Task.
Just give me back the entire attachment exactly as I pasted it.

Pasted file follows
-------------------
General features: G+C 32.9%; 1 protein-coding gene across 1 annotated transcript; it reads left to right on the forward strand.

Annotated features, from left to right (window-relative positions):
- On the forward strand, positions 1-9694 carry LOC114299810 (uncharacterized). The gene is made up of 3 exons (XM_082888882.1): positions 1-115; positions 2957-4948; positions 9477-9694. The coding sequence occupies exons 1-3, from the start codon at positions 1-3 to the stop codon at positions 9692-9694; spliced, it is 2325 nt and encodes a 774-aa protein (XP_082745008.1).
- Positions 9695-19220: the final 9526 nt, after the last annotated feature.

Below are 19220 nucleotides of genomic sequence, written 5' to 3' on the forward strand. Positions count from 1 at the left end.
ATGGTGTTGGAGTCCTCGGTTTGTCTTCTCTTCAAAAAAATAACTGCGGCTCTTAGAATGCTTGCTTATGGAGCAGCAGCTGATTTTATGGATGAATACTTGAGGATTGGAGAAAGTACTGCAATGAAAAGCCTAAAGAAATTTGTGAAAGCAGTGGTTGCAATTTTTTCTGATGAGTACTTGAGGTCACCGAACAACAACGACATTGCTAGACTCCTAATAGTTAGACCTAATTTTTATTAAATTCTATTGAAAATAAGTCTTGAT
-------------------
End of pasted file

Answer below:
General features: G+C 32.9%; 1 protein-coding gene across 1 annotated transcript; it reads left to right on the forward strand.

Annotated features, from left to right (window-relative positions):
- On the forward strand, positions 1-9694 carry LOC114299810 (uncharacterized). The gene is made up of 3 exons (XM_082888882.1): positions 1-115; positions 2957-4948; positions 9477-9694. The coding sequence occupies exons 1-3, from the start codon at positions 1-3 to the stop codon at positions 9692-9694; spliced, it is 2325 nt and encodes a 774-aa protein (XP_082745008.1).
- Positions 9695-19220: the final 9526 nt, after the last annotated feature.

Below are 19220 nucleotides of genomic sequence, written 5' to 3' on the forward strand. Positions count from 1 at the left end.
ATGGTGTTGGAGTCCTCGGTTTGTCTTCTCTTCAAAAAAATAACTGCGGCTCTTAGAATGCTTGCTTATGGAGCAGCAGCTGATTTTATGGATGAATACTTGAGGATTGGAGAAAGTACTGCAATGAAAAGCCTAAAGAAATTTGTGAAAGCAGTGGTTGCAATTTTTTCTGATGAGTACTTGAGGTCACCGAACAACAACGACATTGCTAGACTCCTAATAGTTAGACCTAATTTTTATTAAATTCTATTGAAAATAAGTCTTGAT